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If your application needs to encrypt/decrypt data (for various reasons), are there any reasons why you would use a hardware device (e.g. a USB encryption device - like a Marx CryptoBox) instead of using a software encryption library (like .net Cryptography or writing your own) and keep your keys in a safe key store?

I am looking for some objective views on this matter.


To narrow down the question posed: what would your opinion be if the system that used the usb encrpytion dongle was housed in a physically secure server vault and there was only one system in existence (i.e. its not a software product that is distributed and run on many desktops) ? In very simplistic terms, the purpose of the above system is to validate (decrypt and compare) a piece of incoming encrypted data.


Thanks so far for your great answers!

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4 Answers

up vote 3 down vote accepted

It's not about what's more secure because nothing is 100% bullet proof. It's a question on "how to make it as difficult as possible"

You could see it from this point: If you store keys on the computer, they're there 24/7. If my pair of keys is on an external device, the keys are only accessible while attached to the device. ==> You reduce the timeframe in which somebody else can copy your keys. It's much easier to access something if physical access is not needed.

Think of online banking: Many banks have added "external" ways of authentifcation such as Tan / Tac /tanSMS/ tokengenerators etc. etc. Neither of those is secure for itself: I can steal your login password, I can steal your mobile phone, I can steal your Tac/Tan list and so on. But chaces are very low that I can steal all necessary elements at once => All pieces of the puzzle together create a quite secure solution.

Also think of these factors:

  • money: Do you really need a 70$ token-based-protection for your 100$ app?
  • time: I would say that software based systems are faster
  • relevance: Does it make sense to provide my apps with such a complex protection system
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The $100 app may very well be handling $100.000.000 transactions. If it's Excel, for instance. –  MSalters Jul 29 '09 at 13:55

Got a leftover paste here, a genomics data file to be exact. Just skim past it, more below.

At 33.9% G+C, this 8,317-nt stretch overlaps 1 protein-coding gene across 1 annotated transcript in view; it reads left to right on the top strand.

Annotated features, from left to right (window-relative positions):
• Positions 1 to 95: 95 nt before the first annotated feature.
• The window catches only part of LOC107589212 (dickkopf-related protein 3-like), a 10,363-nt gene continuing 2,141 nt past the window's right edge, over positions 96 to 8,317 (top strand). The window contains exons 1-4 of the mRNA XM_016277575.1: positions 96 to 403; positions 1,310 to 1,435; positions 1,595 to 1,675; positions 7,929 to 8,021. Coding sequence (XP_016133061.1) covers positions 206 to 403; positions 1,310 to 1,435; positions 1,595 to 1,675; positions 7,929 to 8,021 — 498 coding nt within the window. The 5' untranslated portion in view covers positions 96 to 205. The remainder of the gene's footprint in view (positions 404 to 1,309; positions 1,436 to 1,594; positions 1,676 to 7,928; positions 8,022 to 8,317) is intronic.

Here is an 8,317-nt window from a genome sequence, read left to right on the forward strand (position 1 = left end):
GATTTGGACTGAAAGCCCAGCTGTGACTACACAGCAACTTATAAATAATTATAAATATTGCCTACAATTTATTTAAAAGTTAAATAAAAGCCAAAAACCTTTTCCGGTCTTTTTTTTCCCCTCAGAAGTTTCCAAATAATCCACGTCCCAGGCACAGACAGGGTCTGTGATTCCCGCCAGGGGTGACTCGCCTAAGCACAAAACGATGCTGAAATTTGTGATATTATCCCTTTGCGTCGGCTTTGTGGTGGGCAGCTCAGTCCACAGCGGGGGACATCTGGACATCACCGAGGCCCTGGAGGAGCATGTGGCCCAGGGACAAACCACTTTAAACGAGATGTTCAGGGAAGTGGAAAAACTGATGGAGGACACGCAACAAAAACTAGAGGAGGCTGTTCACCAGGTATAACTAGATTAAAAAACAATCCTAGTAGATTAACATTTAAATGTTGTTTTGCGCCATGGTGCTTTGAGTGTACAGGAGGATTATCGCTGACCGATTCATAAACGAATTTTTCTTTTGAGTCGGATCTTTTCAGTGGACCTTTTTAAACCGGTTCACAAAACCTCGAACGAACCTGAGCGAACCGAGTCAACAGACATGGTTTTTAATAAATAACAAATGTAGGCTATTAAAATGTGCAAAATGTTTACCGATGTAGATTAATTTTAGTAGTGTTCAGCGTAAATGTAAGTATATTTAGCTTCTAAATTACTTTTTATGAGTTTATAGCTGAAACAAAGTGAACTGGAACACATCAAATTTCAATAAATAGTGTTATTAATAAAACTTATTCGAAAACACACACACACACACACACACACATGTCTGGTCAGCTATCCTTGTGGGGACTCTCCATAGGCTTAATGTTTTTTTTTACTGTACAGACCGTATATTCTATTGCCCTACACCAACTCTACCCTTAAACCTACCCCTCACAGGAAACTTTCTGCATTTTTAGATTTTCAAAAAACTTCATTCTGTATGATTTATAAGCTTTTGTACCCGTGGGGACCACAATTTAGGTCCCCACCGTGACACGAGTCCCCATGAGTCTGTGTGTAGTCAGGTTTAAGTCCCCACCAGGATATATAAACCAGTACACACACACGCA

"more secure" does in no way imply that it is bullet proof. More secure by definition implies that it's more difficult than the other one. Just saying :) –  rein Jul 29 '09 at 14:06
    
What would your opinion be if the software resided in a secure environment (server vault) and used the device purely to store its keys as well as the device's hardware encryption capabilities? The purpose of the system is to validate (decrypt and compare) an incoming encrypted piece of data. –  bunn_online Jul 29 '09 at 14:17
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A hardware key allows use to constrain usage of the software to a machine where the key is plugged in.

With software encryption it would be easier to copy the software to many machines and run it many times in parallel.

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Yes, there are.

For one thing, this allows you to transmit the private keys physically through secure channels, rather than trusting a network.

For another, if you have to move around between a lot of systems that aren't nessecarily all networked, the USB key is just way more convienent. That's why the military uses a system very much like that (EKMS). They don't use USB, but they use little dongles that look like big plastic keys. The idea is the same, but USB didn't exist back in the early 90's when they were developing this.

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(note: Its kinda scary how complete that Wikipedia article is. When I was working on the KP I was told we were allowed to put acronyms like FIREFLY on our resumes, but we weren't allowed to tell anybody what they meant.)

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I think it depends on the purpose/usage of your application. If you're developing a product for a high security need, such as banking or government, a hardware addition to your solution could be entirely appropriate. You have to consider the additional costs that a hardware solution would add to the project. Not just in the initial development, but the ongoing hardware maintenance costs that would be required after development is complete. From my perspective, having worked banking in the past, there were very, very few solutions where we felt that a hardware solution was worth the additional costs it would entail.

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